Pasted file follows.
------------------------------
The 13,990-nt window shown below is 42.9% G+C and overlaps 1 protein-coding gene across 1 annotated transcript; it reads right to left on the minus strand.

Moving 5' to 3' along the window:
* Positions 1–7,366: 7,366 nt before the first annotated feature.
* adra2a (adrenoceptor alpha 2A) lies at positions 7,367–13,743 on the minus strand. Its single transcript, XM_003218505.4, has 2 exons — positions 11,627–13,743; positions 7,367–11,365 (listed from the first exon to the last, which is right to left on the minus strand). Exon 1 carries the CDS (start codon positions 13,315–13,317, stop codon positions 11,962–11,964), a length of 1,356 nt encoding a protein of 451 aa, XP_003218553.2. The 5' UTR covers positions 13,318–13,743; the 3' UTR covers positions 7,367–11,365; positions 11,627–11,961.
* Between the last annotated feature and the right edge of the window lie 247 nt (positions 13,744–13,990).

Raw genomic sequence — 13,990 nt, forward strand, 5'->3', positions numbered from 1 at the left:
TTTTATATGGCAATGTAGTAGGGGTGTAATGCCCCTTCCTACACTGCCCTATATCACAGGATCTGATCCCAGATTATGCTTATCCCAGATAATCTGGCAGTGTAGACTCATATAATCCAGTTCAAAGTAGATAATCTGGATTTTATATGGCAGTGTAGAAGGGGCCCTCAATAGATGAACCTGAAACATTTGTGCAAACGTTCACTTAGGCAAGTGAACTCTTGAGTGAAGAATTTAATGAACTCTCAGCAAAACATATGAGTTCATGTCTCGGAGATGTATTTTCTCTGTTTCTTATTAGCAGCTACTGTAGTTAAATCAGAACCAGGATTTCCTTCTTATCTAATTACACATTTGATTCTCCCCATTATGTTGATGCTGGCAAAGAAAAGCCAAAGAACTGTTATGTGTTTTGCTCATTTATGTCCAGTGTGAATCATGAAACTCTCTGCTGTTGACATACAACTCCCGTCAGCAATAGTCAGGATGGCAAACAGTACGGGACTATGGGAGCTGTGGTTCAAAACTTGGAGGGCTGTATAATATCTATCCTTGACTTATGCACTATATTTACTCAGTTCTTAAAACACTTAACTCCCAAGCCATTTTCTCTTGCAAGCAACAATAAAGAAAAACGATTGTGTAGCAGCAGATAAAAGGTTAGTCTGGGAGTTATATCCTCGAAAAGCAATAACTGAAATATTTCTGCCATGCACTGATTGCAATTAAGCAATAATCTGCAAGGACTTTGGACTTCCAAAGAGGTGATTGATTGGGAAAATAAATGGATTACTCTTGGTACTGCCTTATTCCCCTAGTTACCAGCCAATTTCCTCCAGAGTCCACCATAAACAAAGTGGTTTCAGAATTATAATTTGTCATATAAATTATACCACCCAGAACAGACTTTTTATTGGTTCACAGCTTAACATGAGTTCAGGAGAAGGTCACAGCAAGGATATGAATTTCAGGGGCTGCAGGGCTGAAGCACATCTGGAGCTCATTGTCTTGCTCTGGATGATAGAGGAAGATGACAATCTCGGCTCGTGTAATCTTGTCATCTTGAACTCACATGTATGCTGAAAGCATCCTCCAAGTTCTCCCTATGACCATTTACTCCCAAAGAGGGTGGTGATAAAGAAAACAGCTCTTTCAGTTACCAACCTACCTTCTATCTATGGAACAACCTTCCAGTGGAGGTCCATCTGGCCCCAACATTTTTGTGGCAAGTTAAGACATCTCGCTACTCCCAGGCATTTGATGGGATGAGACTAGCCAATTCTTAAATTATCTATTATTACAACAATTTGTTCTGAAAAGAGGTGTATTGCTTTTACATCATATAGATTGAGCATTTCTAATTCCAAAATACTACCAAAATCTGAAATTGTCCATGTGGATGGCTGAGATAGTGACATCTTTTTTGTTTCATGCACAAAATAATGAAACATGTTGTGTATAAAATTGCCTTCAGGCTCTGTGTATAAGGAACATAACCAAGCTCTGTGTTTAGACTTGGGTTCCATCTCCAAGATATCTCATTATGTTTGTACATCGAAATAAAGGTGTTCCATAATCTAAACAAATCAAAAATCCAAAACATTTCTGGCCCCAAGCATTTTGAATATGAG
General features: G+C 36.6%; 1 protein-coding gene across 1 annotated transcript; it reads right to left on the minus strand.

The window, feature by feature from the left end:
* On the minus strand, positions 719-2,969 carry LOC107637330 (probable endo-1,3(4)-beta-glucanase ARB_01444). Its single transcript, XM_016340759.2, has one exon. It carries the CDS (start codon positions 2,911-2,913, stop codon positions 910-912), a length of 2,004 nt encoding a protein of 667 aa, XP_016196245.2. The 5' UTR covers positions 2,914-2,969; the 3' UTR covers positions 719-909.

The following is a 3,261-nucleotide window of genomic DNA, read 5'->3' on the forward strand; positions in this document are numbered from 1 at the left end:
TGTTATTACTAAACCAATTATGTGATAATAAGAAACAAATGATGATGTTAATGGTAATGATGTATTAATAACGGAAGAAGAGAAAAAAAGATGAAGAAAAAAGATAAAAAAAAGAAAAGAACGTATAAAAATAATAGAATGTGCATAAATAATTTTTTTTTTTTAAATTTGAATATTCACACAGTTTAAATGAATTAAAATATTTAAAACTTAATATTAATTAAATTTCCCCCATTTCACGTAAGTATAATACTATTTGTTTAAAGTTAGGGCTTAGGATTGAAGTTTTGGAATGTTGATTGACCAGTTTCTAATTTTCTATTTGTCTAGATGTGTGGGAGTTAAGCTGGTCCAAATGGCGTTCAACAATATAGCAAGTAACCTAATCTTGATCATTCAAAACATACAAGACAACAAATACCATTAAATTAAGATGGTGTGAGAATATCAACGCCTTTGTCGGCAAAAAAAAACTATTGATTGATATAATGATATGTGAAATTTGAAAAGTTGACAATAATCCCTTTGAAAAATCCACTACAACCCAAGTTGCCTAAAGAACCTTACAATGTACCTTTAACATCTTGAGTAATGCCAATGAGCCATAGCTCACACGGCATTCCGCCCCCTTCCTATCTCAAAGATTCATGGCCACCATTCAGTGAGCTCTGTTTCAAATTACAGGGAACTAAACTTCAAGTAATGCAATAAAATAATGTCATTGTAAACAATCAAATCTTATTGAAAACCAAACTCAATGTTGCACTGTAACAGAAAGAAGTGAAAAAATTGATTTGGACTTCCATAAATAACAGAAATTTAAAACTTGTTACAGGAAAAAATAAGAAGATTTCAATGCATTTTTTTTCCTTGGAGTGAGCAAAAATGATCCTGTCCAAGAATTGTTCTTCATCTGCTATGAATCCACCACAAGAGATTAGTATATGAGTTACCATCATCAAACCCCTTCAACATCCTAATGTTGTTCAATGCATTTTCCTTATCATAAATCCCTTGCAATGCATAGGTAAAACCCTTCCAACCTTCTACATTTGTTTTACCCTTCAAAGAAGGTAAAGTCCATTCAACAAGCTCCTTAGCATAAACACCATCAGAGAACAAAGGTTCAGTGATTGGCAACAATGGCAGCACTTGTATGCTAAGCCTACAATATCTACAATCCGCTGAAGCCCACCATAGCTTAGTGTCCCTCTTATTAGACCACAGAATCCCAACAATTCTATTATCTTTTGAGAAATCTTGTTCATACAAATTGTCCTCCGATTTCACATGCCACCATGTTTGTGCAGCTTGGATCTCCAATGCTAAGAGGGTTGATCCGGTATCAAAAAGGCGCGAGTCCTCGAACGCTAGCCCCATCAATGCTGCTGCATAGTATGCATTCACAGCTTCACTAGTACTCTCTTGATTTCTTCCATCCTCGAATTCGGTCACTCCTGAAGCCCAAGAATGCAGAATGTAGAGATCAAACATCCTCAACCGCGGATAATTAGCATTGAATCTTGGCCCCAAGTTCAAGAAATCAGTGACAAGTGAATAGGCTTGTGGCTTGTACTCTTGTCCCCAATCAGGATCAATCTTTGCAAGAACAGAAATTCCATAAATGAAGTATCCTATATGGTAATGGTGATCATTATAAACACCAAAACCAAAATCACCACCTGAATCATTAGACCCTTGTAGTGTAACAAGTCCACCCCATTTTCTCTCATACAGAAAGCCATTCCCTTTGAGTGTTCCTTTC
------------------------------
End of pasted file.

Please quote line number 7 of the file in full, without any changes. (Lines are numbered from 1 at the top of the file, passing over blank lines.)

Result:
TTTTATATGGCAATGTAGTAGGGGTGTAATGCCCCTTCCTACACTGCCCTATATCACAGGATCTGATCCCAGATTATGCTTATCCCAGATAATCTGGCAGTGTAGACTCATATAATCCAGTTCAAAGTAGATAATCTGGATTTTATATGGCAGTGTAGAAGGGGCCCTCAATAGATGAACCTGAAACATTTGTGCAAACGTTCACTTAGGCAAGTGAACTCTTGAGTGAAGAATTTAATGAACTCTCAGCAAAACATATGAGTTCATGTCTCGGAGATGTATTTTCTCTGTTTCTTATTAGCAGCTACTGTAGTTAAATCAGAACCAGGATTTCCTTCTTATCTAATTACACATTTGATTCTCCCCATTATGTTGATGCTGGCAAAGAAAAGCCAAAGAACTGTTATGTGTTTTGCTCATTTATGTCCAGTGTGAATCATGAAACTCTCTGCTGTTGACATACAACTCCCGTCAGCAATAGTCAGGATGGCAAACAGTACGGGACTATGGGAGCTGTGGTTCAAAACTTGGAGGGCTGTATAATATCTATCCTTGACTTATGCACTATATTTACTCAGTTCTTAAAACACTTAACTCCCAAGCCATTTTCTCTTGCAAGCAACAATAAAGAAAAACGATTGTGTAGCAGCAGATAAAAGGTTAGTCTGGGAGTTATATCCTCGAAAAGCAATAACTGAAATATTTCTGCCATGCACTGATTGCAATTAAGCAATAATCTGCAAGGACTTTGGACTTCCAAAGAGGTGATTGATTGGGAAAATAAATGGATTACTCTTGGTACTGCCTTATTCCCCTAGTTACCAGCCAATTTCCTCCAGAGTCCACCATAAACAAAGTGGTTTCAGAATTATAATTTGTCATATAAATTATACCACCCAGAACAGACTTTTTATTGGTTCACAGCTTAACATGAGTTCAGGAGAAGGTCACAGCAAGGATATGAATTTCAGGGGCTGCAGGGCTGAAGCACATCTGGAGCTCATTGTCTTGCTCTGGATGATAGAGGAAGATGACAATCTCGGCTCGTGTAATCTTGTCATCTTGAACTCACATGTATGCTGAAAGCATCCTCCAAGTTCTCCCTATGACCATTTACTCCCAAAGAGGGTGGTGATAAAGAAAACAGCTCTTTCAGTTACCAACCTACCTTCTATCTATGGAACAACCTTCCAGTGGAGGTCCATCTGGCCCCAACATTTTTGTGGCAAGTTAAGACATCTCGCTACTCCCAGGCATTTGATGGGATGAGACTAGCCAATTCTTAAATTATCTATTATTACAACAATTTGTTCTGAAAAGAGGTGTATTGCTTTTACATCATATAGATTGAGCATTTCTAATTCCAAAATACTACCAAAATCTGAAATTGTCCATGTGGATGGCTGAGATAGTGACATCTTTTTTGTTTCATGCACAAAATAATGAAACATGTTGTGTATAAAATTGCCTTCAGGCTCTGTGTATAAGGAACATAACCAAGCTCTGTGTTTAGACTTGGGTTCCATCTCCAAGATATCTCATTATGTTTGTACATCGAAATAAAGGTGTTCCATAATCTAAACAAATCAAAAATCCAAAACATTTCTGGCCCCAAGCATTTTGAATATGAG